A highlight of the films was Stalker (1979), an allegorical science fiction film loosely based on Arkady and Boris Strugatsky’s 1971 novella Roadside Picnic, in which a writer and a scientist, following a sort of spiritual guide known as “the Stalker”, attempt to reach a metaphysical place known as “the Zone” to fulfil their innermost desires. However, during the trip and through numerous arguments, their real motivations are uncovered; and the antithesis between pragmatism and utopianism, faith and doubt, hope and disbelief, is pushed to the fore.
The writer character (known simply as “The Writer”) is thoughtfully played by Anatoly Solonitsyn, Tarkovsky’s self-professed “favourite” actor, who won the Silver Bear for Best Actor in 1981 for his role in the film Twenty Six Days from the Life of Dostoevsky. He also played a key part in Tarkovsky’s other science-fiction film, 1972’s Solaris, a magisterial work about a faraway planet whose sentient ocean probes the minds of orbiting humans, projecting their memories in front of them in a troubling semblance of reality. Despite some slightly dated visual effects, Solaris, over four decades after its release, remains one of cinema’s greatest science-fiction achievements.
Intriguingly, Tarkovsky was not enamoured of Stanley Kubrick’s cinematic landmark 2001: A Space Odyssey, which he thought “phoney on many points … a lifeless schema with only pretensions to truth”; many see Solaris as a sort of response to Kubrick’s film. But this is to downplay the achievements of both films: their respective preoccupations and aesthetics differ greatly. Their similarities lie in their length (both exceed 140 minutes), their meditative quality, their genre, and, ultimately, their profound credibility and eternal relevance. Solaris in particular uses science fiction as a way of exploring human themes of memory, obsession, love and grief; it went on to influence one of Japanese animation’s great short films, the undeservedly obscure 45-minute Kanojo no Omoide (Magnetic Rose), the first of Otomo Katsuhiro’s 1995 triptych Memories.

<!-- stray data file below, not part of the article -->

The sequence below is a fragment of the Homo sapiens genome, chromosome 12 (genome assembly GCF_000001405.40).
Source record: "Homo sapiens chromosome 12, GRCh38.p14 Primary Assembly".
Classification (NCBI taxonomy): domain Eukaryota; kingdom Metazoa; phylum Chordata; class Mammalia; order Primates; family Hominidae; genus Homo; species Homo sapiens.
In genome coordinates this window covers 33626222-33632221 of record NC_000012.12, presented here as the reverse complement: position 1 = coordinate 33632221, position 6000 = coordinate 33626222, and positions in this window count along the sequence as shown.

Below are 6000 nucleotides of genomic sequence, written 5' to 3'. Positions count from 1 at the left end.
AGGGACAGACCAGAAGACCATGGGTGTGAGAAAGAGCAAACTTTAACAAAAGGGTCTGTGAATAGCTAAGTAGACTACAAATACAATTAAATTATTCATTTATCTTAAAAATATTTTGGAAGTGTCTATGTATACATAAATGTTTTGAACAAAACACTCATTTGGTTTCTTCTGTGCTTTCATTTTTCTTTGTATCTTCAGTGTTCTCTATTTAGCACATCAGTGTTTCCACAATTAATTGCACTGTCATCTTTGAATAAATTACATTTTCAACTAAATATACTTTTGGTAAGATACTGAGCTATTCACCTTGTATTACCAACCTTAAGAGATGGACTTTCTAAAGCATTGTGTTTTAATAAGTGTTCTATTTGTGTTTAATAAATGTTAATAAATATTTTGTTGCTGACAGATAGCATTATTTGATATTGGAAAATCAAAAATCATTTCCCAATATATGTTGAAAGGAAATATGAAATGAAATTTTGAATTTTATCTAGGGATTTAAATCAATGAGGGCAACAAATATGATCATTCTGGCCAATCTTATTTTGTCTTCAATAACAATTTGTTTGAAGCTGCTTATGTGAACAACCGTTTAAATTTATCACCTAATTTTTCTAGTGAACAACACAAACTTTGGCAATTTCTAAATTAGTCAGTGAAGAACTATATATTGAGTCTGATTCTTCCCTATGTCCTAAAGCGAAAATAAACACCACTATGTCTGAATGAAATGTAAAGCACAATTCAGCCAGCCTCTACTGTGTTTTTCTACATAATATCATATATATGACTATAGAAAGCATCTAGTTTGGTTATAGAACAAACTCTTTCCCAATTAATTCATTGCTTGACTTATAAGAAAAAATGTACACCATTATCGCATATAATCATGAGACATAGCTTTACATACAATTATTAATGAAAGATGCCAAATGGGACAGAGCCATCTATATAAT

Tarkovsky was not a particularly prolific filmmaker, making about one film every three years from his 1962 debut Ivan’s Childhood to his final film, 1986’s The Sacrifice, which was his second film to win the Grand Prix at Cannes (after Solaris). Drawing upon philosophical and psychological themes, Tarkovsky composed lengthy, slow cinematic experiences that questioned the meaning of human existence, faith, hope and sacrifice through the passage of time.
The idea of love also plays a vital role throughout his filmography, as a panacea for many kinds of hardships. Tarkovsky was a key influence for such greats as the Hungarian “slow cinema” pioneer Béla Tarr, director of the seven-hour 1994 masterpiece Sátántangó; and Swedish maestro Ingmar Bergman, who once said: “Tarkovsky for me is the greatest [director], the one who invented a new language, true to the nature of film, as it captures life as a reflection, life as a dream.”
Alongside the tribute the Greek Film Archive-Museum of Cinematography hosted the art exhibition Time and Image: Images of Crisis curated by Christina Androulidaki. The exhibition also includes works by Greek and international artists – an installation, video-art works and photos.
by Xenia Founta
Additional research and reporting by Arjun Sajip
GREEK FILM ARCHIVE: Iera Odos 48. & Megalou Alexandrou 134-136, Athens
Images courtesy of Greek Film Archive